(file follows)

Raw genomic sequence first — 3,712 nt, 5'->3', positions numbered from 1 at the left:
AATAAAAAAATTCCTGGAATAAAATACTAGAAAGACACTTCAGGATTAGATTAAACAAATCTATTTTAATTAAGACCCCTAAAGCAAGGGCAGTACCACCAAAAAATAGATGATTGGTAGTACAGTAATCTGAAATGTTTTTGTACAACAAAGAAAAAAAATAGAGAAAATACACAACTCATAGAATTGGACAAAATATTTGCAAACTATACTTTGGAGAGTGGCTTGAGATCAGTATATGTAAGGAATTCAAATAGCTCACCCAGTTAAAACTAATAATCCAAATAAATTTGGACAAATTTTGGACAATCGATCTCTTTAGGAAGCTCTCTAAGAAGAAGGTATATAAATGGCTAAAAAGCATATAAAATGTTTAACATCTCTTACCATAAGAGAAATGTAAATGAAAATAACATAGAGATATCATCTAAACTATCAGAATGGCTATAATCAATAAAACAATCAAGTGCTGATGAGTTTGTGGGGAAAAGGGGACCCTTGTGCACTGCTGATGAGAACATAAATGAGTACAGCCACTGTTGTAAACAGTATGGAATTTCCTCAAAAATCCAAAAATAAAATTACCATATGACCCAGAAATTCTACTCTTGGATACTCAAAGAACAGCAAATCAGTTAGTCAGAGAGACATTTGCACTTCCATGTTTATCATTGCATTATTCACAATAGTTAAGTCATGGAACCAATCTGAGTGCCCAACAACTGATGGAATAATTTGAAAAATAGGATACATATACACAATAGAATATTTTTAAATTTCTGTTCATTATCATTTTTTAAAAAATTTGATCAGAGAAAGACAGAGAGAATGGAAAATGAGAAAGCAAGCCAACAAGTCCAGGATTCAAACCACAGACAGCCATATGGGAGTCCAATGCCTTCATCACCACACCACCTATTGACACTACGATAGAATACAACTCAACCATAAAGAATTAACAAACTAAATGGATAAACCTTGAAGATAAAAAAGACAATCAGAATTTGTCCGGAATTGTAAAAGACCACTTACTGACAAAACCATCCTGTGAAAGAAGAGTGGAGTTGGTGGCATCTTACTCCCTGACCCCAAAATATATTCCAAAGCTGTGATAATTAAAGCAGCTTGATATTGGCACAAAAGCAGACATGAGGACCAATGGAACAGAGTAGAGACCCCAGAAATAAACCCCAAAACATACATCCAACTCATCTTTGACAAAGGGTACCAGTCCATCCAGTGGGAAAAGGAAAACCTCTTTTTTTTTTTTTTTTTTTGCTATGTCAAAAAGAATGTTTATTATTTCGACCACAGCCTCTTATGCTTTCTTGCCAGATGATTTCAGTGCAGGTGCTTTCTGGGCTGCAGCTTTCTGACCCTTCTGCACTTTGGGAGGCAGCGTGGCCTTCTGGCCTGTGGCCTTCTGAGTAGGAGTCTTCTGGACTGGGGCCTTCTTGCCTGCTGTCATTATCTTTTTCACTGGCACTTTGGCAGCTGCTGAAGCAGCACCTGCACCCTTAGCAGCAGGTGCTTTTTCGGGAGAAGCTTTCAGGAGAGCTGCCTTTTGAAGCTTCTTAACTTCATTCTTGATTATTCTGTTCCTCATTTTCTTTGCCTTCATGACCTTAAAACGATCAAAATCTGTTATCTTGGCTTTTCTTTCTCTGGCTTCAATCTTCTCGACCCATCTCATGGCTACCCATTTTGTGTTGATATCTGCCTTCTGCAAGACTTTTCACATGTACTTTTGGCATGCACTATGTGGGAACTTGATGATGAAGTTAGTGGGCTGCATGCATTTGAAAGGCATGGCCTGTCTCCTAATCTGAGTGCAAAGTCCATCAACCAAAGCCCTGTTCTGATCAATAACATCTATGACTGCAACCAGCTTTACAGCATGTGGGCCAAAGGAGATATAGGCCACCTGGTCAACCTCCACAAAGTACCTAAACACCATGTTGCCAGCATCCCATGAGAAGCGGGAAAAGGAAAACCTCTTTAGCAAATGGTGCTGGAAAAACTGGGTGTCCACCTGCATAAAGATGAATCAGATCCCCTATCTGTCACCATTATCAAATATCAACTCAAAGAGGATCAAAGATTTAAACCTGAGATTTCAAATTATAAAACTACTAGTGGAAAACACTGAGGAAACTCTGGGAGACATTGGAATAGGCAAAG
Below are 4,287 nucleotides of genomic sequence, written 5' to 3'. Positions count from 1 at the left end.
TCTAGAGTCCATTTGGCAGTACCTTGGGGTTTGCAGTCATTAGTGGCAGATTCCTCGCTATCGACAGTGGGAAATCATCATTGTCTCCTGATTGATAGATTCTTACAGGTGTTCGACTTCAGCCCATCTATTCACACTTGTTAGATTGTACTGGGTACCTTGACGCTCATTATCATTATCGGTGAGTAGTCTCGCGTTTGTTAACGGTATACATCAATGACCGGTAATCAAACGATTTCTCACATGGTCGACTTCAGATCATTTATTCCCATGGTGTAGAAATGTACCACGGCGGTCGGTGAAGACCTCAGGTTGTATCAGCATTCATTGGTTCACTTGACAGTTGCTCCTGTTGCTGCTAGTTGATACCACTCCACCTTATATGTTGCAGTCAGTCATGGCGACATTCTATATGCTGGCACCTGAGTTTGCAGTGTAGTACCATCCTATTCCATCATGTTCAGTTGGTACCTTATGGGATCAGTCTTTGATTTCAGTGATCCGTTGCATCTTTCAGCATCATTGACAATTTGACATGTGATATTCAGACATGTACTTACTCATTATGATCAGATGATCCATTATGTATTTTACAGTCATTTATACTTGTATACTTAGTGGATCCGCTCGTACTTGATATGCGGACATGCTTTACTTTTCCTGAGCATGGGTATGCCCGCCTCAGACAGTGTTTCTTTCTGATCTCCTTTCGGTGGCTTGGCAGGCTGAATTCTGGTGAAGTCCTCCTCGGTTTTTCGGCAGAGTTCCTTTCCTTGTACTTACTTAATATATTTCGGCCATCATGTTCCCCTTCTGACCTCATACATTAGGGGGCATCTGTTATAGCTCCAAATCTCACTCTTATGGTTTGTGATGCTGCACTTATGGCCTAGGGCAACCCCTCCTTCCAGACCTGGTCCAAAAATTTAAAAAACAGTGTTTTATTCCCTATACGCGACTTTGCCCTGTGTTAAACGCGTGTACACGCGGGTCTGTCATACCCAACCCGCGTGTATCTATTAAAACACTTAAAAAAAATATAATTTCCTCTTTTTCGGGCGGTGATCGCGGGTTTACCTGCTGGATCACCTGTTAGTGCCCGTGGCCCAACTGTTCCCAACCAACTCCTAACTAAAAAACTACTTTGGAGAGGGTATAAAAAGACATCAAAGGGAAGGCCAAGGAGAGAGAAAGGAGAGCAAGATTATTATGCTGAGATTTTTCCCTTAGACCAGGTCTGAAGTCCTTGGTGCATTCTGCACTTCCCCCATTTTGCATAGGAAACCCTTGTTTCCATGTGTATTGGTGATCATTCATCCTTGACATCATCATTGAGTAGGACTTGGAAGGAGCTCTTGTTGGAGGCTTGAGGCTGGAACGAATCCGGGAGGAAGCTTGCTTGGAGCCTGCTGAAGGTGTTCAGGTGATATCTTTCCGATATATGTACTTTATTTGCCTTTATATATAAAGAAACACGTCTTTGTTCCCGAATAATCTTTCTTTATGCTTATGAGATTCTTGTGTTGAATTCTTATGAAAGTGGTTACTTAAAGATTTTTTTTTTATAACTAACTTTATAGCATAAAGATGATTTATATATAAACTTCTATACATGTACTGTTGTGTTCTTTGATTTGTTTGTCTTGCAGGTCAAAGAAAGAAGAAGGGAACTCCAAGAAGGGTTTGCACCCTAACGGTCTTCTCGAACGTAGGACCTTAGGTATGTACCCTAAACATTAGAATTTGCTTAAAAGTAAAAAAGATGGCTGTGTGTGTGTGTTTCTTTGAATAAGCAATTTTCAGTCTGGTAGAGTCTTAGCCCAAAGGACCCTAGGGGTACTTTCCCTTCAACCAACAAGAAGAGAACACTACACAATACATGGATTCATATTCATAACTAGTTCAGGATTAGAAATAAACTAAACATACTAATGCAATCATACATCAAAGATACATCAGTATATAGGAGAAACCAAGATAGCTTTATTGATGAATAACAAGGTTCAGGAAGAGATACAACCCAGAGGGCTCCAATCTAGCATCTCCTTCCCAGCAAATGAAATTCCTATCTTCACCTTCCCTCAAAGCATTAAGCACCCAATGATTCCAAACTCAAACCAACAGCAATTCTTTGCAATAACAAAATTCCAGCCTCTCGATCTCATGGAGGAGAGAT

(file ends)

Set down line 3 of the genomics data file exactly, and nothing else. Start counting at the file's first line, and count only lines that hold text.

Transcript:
Below are 4,287 nucleotides of genomic sequence, written 5' to 3'. Positions count from 1 at the left end.